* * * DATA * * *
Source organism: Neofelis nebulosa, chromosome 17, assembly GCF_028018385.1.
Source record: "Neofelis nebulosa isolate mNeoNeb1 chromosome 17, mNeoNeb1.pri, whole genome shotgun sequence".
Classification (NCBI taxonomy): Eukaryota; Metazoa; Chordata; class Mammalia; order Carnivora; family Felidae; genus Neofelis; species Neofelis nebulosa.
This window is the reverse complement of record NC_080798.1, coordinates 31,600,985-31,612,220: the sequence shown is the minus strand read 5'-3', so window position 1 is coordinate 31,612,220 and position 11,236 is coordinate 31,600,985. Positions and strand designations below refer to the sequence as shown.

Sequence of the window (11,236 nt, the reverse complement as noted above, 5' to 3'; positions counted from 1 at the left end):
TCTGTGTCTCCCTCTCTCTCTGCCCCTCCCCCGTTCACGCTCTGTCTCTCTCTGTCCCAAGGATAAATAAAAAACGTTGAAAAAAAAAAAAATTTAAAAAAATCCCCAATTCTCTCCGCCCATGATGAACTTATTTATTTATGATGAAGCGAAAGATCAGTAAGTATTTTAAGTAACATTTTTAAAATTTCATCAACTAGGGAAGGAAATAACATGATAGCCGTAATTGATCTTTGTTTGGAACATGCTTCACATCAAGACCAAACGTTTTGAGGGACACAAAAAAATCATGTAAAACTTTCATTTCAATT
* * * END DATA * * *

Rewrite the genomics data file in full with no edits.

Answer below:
Source organism: Neofelis nebulosa, chromosome 17, assembly GCF_028018385.1.
Source record: "Neofelis nebulosa isolate mNeoNeb1 chromosome 17, mNeoNeb1.pri, whole genome shotgun sequence".
Classification (NCBI taxonomy): Eukaryota; Metazoa; Chordata; class Mammalia; order Carnivora; family Felidae; genus Neofelis; species Neofelis nebulosa.
This window is the reverse complement of record NC_080798.1, coordinates 31,600,985-31,612,220: the sequence shown is the minus strand read 5'-3', so window position 1 is coordinate 31,612,220 and position 11,236 is coordinate 31,600,985. Positions and strand designations below refer to the sequence as shown.

Sequence of the window (11,236 nt, the reverse complement as noted above, 5' to 3'; positions counted from 1 at the left end):
TCTGTGTCTCCCTCTCTCTCTGCCCCTCCCCCGTTCACGCTCTGTCTCTCTCTGTCCCAAGGATAAATAAAAAACGTTGAAAAAAAAAAAAATTTAAAAAAATCCCCAATTCTCTCCGCCCATGATGAACTTATTTATTTATGATGAAGCGAAAGATCAGTAAGTATTTTAAGTAACATTTTTAAAATTTCATCAACTAGGGAAGGAAATAACATGATAGCCGTAATTGATCTTTGTTTGGAACATGCTTCACATCAAGACCAAACGTTTTGAGGGACACAAAAAAATCATGTAAAACTTTCATTTCAATT